Sick on the road – How do you cope?

by Chris on October 15, 2010

Cough. Sneeze. Sniffle. Repeat. When you get a cold on the road, how does a traveler cope?

Cough. Sneeze. Sniffle. Repeat.

That’s been my routine the past few days, as I struggle to tour Berlin through a nasty cold that I picked up at the SATW conference in Saxony (too many handshakes and late nights).

I hate getting sick on the road, and I feel like Typhoid Mary. My husband squirts Purell on his hands every five minutes and my nose is so red and chafed that strangers look at me in concern.

Still, I’m a trooper. I’ve never been to Berlin before so the last thing I want to do is hole myself up in a hotel room. I want to see as much of the city as I can, without keeling over.

So far I’ve been coping primarily by pacing myself. There’s a million things to do and see in Berlin, and I have to keep telling myself that I couldn’t see them all in four days, even if I was healthy. So I might miss some of the historic delights on Museum Island. That doesn’t mean I can’t take in their beauty during the Festival of Lights show that’s going on now.

I’ve also taken naps in the afternoon, downed fruit juice whenever possible and stayed away from alcohol (tough to do in Germany, when you know you’re missing out on fantastic beer). I’m trying to build my sightseeing itinerary by picking out places that matter most to me, instead of following the usual Top 10 list.

And of course, I’ve raided local pharmacies for cold medication, cough syrup and lozenges (a runny nose seems to transcend the language barrier).

I take heart in knowing that no cold lasts forever. I just hope this one goes away before I get on the plane Sunday for my 9 hour flight back home. Because just about the only thing worse than being sick while sightseeing is being sick on a plane.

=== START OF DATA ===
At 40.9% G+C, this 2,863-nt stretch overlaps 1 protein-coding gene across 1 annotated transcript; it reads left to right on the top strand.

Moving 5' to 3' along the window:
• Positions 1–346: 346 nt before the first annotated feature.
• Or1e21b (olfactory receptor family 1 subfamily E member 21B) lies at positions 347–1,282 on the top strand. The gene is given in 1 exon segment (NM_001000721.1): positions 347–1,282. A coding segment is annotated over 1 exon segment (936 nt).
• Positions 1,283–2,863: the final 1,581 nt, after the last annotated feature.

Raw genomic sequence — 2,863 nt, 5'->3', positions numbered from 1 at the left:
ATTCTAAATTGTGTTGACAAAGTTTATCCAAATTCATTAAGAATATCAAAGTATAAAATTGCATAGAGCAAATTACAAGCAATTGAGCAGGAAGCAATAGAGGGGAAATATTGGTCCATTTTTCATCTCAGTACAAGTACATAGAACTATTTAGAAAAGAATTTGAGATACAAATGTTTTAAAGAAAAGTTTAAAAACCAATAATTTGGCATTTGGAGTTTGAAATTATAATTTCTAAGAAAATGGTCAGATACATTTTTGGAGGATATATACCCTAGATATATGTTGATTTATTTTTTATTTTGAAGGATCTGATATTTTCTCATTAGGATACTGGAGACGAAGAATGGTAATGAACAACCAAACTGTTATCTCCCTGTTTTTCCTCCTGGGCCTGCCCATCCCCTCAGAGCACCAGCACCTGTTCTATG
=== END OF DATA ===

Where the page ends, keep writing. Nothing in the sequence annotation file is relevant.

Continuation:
What are some of the ways that you cope with illness when traveling? I’d love to hear your hints.

| Chris Gray Faust is a veteran journalist, travel expert, social media butterfly - and editrix of this site. Like what you read? Check out her writing, editing and social media services.

{ 13 comments… read them below or add one }

kat October 15, 2010 at 9:12 am

Just make sure to fluff yourself up before getting on the plane. In the wake of SARS I’ve actually been behind passengers that were not allowed to board as they made the mistake of hacking in front of the ticket agent. Take decongestant, give the ticket agent a big fake smile, and wait until you are in the air to let your sick flag fly. In fairness to others, once on the plane, make sure you keep up the Purell and sniff into your kleenex to contain your germs. Hope you feel better before you fly and use this as an excuse to go to Berlin again!

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Kelsi October 15, 2010 at 10:56 am

Garlic. Good luck to those around you. 😉 I like to carry garlic pills with me and if I feel like I’m getting sick I’ll take one and I usually start to feel better. If I don’t have the pills then I try to eat garlicy foods. Also carrying around a water bottle to remind myself to drink up doesn’t hurt either. Hope you feel better soon.

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Chris October 16, 2010 at 9:17 am

Thanks for the advice. It’s the last day of my trip and I’m still hacking. Blech. Still managed to see quite a bit, though.

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Margaret Piton October 16, 2010 at 1:02 pm

I too got sick as a dog in Berlin a while back, at Christmas time, so I sympathize. When I learned everything would be closed in Berlin for four days, I bought a ticket to Newark. Stayed in a hotel overnight (got the last room,)then took the bus back to Montreal. I was even sicker when I got back, but at least I was home.
Glad to hear the SATW convention went well–I’m a former member.

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Gray October 20, 2010 at 9:43 am

I supplement every day so I don’t get sick very often, but when I do, it tends not to last as long as it used to. So I just get plenty of sleep, drink lots of fluids, use tons of Purel, and take some cold meds to mask the symptoms. Pacing yourself is super important. If I’m home, I baby myself and stay away from work. I think making sure you don’t spread it to the people around you is really important. But if I’m traveling on that one week of vacation I’ve been planning for so long, I’m not going to squander the experience by staying in my hotel room.